The best decision — sometimes — is the one we don’t make.
Middle schoolers don’t need a parent who tries to solve all their problems or prevents them from making bad decisions.
OK, there’s a scale on the bad-decision factor here.
Allowing your kid to spend too many hours watching TV instead of chipping away on a long-term science project is not the same as allowing your kid to get in a car with a drunken driver.
Some bad decisions I will prevent.
Case in point was a recent movie outing at the mall that my son wanted to take with a friend. I wasn’t too keen on the idea, and I thought it would not turn out as well as he hoped.
Instead of saying no, we took a step back.
My husband and I dropped him off to meet his friend, hung back nearby to make sure the kids were safe, and crossed our fingers that everyone would have a good time.
After the movie we learned it didn’t turn out as well as my son had hoped. In fact, I think both kids agreed that it didn’t work out very well.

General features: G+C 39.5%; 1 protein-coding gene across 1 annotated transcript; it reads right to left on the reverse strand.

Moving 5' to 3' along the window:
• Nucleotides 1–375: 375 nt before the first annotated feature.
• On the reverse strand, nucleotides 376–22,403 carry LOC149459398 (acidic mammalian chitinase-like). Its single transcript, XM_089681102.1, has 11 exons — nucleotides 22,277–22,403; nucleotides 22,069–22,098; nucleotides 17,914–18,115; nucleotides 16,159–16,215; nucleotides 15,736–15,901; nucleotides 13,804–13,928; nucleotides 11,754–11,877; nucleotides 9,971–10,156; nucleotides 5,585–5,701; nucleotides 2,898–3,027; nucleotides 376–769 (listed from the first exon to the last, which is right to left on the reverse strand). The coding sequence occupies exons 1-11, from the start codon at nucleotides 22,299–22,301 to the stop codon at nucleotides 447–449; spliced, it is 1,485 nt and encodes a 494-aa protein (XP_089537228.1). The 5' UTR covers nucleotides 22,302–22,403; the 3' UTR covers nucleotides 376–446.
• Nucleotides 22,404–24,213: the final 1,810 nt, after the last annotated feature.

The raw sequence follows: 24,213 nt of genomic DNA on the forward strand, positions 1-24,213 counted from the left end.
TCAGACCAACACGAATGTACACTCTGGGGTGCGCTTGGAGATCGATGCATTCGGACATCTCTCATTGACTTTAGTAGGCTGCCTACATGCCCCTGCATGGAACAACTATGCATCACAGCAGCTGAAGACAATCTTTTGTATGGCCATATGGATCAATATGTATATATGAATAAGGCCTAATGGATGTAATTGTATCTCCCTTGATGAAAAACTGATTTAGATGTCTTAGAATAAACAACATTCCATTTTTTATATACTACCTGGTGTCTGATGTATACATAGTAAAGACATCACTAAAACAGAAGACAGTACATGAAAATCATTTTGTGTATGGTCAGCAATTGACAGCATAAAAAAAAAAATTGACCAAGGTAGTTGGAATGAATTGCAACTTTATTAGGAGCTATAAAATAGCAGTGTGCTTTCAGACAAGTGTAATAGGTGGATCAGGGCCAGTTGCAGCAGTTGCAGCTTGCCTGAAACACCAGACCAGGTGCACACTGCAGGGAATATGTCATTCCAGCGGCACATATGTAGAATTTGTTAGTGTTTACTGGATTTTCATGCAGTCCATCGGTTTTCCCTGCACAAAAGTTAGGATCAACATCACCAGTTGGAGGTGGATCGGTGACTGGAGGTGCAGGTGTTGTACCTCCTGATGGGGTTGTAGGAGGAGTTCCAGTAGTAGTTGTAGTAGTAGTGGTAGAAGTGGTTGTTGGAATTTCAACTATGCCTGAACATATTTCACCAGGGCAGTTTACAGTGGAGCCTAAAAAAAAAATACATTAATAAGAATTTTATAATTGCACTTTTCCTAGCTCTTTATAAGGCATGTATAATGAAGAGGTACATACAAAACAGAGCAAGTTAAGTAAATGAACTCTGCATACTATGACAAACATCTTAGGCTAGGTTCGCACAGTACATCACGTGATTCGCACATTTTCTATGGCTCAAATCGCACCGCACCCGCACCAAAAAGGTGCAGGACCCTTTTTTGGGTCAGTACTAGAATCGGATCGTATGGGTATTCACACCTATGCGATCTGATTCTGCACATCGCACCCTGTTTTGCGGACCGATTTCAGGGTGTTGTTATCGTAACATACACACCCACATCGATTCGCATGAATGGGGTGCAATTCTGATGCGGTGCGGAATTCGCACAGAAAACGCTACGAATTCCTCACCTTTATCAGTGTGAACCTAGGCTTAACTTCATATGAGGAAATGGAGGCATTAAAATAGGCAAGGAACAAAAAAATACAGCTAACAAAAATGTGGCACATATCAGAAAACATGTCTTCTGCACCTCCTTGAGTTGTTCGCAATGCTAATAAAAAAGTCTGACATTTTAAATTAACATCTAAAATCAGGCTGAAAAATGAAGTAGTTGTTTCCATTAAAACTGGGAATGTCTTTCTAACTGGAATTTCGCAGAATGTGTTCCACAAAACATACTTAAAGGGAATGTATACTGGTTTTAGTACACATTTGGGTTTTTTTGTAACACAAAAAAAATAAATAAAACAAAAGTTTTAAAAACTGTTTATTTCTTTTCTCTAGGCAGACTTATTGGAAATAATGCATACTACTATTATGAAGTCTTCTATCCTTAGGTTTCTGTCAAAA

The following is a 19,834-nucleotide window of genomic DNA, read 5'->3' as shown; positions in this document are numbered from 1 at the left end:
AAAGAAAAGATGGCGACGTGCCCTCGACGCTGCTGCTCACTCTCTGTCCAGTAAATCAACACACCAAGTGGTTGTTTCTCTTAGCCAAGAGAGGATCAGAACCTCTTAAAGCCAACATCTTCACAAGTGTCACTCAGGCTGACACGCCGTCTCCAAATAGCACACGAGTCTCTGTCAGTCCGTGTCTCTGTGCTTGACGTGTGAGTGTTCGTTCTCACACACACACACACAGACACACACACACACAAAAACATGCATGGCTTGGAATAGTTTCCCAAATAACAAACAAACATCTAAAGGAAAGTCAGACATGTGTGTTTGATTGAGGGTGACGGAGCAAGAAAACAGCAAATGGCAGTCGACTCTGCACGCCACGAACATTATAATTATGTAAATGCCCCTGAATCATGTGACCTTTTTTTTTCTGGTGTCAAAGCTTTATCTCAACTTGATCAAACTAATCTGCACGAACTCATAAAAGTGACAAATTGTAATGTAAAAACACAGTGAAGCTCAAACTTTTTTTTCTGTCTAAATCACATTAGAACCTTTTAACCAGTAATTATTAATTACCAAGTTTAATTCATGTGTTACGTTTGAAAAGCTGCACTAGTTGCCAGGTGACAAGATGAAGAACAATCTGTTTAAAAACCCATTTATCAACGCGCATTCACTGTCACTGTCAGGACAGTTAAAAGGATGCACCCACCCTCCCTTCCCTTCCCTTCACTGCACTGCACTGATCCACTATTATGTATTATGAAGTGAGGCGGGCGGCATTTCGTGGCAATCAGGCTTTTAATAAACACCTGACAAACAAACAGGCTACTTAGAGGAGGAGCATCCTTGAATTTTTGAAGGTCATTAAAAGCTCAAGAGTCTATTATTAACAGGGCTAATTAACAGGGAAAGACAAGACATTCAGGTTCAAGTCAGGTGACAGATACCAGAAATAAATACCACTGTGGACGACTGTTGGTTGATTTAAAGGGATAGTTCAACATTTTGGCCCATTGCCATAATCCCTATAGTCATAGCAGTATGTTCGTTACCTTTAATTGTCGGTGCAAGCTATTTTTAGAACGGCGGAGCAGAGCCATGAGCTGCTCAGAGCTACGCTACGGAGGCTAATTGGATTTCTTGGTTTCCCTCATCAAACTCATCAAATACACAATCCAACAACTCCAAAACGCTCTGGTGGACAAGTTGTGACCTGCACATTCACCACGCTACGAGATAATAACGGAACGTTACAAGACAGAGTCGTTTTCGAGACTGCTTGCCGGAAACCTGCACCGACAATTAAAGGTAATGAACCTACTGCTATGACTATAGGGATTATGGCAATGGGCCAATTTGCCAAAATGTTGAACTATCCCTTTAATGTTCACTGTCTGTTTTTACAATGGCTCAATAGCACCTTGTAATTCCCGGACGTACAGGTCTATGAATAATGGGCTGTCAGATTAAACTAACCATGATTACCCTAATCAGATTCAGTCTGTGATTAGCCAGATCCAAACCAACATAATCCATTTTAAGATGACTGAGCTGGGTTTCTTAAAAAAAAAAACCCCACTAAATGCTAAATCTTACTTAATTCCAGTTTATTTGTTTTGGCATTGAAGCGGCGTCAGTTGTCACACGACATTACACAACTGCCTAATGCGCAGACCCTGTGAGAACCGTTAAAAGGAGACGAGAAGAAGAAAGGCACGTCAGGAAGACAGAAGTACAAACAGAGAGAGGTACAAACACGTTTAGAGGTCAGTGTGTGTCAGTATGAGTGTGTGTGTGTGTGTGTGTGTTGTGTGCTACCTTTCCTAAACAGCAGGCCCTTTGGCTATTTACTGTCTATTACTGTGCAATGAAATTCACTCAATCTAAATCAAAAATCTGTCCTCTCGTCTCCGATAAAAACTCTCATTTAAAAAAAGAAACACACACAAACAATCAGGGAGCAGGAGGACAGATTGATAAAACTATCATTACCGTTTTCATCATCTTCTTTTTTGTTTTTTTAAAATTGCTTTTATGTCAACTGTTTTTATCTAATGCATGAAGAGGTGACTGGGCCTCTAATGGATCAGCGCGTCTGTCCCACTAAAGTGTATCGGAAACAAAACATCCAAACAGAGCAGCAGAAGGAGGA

But I know that he learned so much more through that experience than if I stepped in and didn’t let him go.
He can now pull from that experience in the future — at least that is our hope as parents.
There’s no rule book for how to be a preteen.
They are learning how to navigate the scary waters of sixth, seventh and eighth grade.
They are going to do stupid things and make poor choices.
I have a good kid. He’s kind, caring, goofy and sometimes a bit naive to his surroundings. There are many kids like him in York County.
As a parent, I hope he learns from his mistakes, and I hope he’s not afraid to make new ones.
Those mistakes usually end up being the valuable life lessons that later can be shared, but can’t ever really be taught.
That’s a reality that I can keep pace with.
Cathy Hirko is the business editor and Weekly Record editor. She can be reached at 717-771-2027 or email@example.com.